• Run around for 60 seconds yelling “We won! We won!”
  • Come up with a team chant
  • Join in another Small Group completing their challenge
  • SOMETHING STINKS! Walk around the room for 60 seconds and act like you’re trying to find the smell. Get obnoxious!
  • TIME TO PROPOSE! Have two people give a two-minute proposal, with everyone else encouraging them to break up.
  • Create your own “challenge” like Ice Bucket Challenge or  KeKe Challenge. Make a one-minute video inviting people to take part in your challenge.
  • Spell out MSM (for Middle School Ministry) on the floor by laying down!
  • FORM A BAND: Sing a nursery rhyme at the top of your lungs using full air-band motions and sounds
  • Go to the Ga-Ga pits outside and play one round of Ga-Ga Ball (basically–hitting the ball and not getting hit in the feet–if you get hit, you’re out!)
  • Play Duck-Duck-Goose for 2 minutes
  • Challenge another group to a dance battle. Battle it out for two minutes, even if they don’t participate back.
  • Run up behind other players and make farting noises for an entire minute.
  • I’m not crazy–you’re crazy. Create a straight jacket that one person must wear for the remainder of the game.
  • Choose one person to stand on one foot for the remainder of the game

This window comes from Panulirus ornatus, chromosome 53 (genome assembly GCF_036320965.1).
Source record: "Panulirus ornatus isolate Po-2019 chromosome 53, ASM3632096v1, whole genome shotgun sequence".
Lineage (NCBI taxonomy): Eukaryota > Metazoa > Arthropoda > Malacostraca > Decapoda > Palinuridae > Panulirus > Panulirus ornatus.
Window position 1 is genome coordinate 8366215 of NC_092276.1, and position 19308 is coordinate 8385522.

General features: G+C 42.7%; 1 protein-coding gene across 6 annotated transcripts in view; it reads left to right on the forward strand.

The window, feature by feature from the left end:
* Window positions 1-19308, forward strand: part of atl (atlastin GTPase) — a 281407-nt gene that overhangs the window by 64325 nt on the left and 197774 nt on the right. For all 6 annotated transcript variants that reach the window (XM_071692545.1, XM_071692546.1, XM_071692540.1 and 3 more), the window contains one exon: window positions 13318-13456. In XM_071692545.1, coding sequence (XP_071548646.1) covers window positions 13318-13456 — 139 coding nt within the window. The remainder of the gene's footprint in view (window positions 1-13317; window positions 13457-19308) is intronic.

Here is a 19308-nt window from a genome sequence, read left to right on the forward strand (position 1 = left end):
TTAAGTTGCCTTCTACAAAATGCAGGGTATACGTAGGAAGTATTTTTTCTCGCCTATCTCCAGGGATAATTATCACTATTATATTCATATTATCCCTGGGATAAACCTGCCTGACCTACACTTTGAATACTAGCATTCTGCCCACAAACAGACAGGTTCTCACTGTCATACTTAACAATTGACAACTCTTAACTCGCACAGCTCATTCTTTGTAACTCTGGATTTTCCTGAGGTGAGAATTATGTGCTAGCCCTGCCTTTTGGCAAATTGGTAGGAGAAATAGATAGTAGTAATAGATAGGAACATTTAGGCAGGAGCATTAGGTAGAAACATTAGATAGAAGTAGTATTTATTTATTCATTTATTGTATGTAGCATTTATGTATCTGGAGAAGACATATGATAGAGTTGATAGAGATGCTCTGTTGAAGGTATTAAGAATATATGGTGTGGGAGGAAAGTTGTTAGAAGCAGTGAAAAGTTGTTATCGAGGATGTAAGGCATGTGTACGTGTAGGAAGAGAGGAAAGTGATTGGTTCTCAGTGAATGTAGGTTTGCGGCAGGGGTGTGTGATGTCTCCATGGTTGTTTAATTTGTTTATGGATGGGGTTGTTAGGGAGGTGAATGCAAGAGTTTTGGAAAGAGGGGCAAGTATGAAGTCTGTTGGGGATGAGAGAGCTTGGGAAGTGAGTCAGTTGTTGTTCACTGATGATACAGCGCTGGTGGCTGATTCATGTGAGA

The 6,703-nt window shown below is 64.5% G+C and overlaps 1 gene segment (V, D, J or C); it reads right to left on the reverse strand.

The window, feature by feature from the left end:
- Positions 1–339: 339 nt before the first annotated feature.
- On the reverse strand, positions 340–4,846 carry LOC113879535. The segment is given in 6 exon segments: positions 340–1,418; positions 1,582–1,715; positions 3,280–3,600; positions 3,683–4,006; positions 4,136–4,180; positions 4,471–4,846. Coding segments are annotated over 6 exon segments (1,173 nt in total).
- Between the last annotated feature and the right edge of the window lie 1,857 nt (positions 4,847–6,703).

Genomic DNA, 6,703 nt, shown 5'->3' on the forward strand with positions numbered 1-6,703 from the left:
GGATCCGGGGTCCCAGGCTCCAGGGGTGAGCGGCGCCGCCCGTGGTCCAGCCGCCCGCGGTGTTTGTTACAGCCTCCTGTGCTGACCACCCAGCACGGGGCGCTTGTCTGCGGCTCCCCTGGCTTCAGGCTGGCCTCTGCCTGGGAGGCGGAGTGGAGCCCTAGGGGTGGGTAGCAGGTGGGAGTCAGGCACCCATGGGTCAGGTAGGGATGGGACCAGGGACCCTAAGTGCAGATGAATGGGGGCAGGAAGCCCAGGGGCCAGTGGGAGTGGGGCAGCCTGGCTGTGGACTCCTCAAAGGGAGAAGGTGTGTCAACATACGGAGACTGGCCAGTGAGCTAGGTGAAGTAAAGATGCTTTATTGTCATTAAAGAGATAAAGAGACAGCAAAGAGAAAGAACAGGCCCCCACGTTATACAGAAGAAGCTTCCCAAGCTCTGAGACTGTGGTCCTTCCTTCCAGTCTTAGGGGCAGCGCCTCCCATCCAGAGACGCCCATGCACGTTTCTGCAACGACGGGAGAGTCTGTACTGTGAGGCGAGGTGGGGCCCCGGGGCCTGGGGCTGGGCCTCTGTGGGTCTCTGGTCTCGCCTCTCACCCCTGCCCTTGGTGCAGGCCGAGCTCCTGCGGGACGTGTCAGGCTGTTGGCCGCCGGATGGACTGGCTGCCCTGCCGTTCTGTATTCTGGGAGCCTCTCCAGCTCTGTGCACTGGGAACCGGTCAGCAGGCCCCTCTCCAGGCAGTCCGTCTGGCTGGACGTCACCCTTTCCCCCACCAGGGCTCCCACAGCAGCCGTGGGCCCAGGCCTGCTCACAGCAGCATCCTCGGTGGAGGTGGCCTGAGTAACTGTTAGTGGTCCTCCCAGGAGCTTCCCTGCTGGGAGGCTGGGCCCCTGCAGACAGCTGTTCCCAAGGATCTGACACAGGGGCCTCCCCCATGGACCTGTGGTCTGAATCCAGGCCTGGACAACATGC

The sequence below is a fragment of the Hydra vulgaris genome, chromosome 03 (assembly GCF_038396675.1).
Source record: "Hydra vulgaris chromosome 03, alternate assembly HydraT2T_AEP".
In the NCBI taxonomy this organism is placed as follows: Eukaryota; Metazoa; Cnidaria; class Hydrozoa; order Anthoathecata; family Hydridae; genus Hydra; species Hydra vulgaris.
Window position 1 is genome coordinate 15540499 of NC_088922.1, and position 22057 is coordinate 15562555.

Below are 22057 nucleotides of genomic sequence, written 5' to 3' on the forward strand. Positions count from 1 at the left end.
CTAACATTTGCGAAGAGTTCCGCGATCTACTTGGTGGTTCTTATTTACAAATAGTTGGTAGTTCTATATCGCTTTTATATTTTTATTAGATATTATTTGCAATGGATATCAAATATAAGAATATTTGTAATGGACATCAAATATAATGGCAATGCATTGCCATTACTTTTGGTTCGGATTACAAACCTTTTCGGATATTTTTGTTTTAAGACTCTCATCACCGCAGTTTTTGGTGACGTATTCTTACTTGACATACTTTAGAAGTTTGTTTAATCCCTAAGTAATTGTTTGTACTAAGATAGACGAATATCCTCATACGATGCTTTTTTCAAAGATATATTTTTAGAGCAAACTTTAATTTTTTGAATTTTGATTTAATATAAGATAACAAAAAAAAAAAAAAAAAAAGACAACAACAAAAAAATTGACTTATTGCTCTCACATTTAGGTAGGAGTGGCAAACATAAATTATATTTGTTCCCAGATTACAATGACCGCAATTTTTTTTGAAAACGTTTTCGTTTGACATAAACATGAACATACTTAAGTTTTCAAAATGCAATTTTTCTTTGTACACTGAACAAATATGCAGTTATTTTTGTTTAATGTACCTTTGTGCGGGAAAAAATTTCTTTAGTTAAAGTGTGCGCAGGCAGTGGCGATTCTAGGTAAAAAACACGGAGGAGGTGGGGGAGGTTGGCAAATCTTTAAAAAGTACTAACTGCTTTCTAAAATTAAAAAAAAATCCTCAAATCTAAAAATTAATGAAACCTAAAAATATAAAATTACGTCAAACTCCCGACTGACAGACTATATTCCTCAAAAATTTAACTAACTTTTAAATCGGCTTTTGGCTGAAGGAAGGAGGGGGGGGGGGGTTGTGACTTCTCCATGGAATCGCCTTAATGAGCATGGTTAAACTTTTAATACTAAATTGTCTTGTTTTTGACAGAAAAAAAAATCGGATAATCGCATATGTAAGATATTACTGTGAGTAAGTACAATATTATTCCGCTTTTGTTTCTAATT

• GET ON ALL FOURS! Each person choose a different farm animal and act it out for one minute.
  • MAKE A PROMO VIDEO: Choose an accent and talk about why Middle School Ministry is awesome for an entire minute.
  • Each person must do 10 jumping jacks.
  • Do a runway walk from one end of the Great Hall to another
  • Have one person pretend like they’re underwater until the next challenge is completed
  • Try to get another group to dance like robots with you.
  • Each person talk to another person on your team like they’re your celebrity crush
  • Pretend like your clothes itch. Scratch, roll on the floor…JUST GET IT OFF!
  • Run up to another group. Narrate their challenge like a Sports Announcer
  • Have everyone spin around 5 times, then walk ten steps in a straight line
  • Run up to another group and tell them “YOU MADE ME CRY” and drag it out until they ask why!
  • Choose one player to talk like a cat the rest of the morning.
  • Run up to another group and ask them if they believe in fairies until someone says yes!
  • VROOM VROOM. It’s the Indy 500! We’ll let you off with just one lap, though: run one lap around the gym.
  • 1,2,3,4, I declare a thumb war! Have a thumb wars tournament. The winner gets cheered by the rest of the group!